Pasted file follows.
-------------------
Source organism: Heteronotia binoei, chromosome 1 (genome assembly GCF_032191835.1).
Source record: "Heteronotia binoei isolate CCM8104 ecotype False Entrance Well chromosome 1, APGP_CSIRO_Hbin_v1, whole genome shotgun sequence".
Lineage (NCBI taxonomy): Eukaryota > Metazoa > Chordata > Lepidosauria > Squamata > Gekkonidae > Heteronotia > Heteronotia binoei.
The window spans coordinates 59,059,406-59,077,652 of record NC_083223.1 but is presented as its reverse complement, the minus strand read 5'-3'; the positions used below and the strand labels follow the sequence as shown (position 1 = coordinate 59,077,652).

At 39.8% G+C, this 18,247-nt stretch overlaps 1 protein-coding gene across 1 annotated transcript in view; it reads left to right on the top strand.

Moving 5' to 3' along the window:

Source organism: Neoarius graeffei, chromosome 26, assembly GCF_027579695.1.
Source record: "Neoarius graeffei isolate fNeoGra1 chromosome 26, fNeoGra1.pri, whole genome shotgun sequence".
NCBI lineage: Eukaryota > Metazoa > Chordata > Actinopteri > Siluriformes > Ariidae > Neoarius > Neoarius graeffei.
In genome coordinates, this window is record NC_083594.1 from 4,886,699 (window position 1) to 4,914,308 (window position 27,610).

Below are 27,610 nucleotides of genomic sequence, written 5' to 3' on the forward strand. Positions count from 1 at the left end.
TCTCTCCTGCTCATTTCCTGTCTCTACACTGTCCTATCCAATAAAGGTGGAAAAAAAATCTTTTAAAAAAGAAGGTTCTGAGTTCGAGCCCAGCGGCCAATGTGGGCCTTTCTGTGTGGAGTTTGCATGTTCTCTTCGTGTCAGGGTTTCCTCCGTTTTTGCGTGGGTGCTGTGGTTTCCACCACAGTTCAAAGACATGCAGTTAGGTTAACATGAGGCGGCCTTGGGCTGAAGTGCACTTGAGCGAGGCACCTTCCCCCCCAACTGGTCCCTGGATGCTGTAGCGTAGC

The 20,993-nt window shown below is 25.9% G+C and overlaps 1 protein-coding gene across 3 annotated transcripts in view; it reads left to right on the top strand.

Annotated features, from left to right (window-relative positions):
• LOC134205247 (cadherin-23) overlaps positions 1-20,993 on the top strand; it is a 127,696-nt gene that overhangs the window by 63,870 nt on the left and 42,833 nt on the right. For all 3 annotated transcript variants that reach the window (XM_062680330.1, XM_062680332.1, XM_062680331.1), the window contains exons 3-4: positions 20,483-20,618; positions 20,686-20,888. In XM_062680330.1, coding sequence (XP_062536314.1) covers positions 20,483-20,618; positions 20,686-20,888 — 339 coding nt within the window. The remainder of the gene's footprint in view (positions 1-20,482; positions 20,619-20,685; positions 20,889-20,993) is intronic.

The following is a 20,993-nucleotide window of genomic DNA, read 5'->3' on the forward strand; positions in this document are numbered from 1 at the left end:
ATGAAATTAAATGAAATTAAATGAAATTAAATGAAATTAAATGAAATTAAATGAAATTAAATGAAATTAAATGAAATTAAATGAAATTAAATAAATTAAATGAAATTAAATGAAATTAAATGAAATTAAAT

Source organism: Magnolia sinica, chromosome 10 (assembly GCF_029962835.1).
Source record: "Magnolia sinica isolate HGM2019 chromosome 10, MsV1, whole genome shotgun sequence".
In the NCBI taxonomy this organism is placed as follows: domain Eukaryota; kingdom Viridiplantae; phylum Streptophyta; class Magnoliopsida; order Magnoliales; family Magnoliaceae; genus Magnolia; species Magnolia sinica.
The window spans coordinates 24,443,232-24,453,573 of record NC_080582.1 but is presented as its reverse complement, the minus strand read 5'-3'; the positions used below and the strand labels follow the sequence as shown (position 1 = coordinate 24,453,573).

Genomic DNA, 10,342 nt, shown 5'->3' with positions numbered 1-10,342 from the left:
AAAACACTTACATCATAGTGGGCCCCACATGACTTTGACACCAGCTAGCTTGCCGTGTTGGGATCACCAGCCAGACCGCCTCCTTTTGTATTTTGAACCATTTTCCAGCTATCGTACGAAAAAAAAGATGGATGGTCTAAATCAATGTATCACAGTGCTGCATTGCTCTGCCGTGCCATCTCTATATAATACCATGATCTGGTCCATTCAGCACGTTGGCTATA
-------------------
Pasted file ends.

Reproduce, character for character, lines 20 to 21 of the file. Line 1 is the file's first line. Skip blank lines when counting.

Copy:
In the NCBI taxonomy this organism is placed as follows: domain Eukaryota; kingdom Viridiplantae; phylum Streptophyta; class Magnoliopsida; order Magnoliales; family Magnoliaceae; genus Magnolia; species Magnolia sinica.
The window spans coordinates 24,443,232-24,453,573 of record NC_080582.1 but is presented as its reverse complement, the minus strand read 5'-3'; the positions used below and the strand labels follow the sequence as shown (position 1 = coordinate 24,453,573).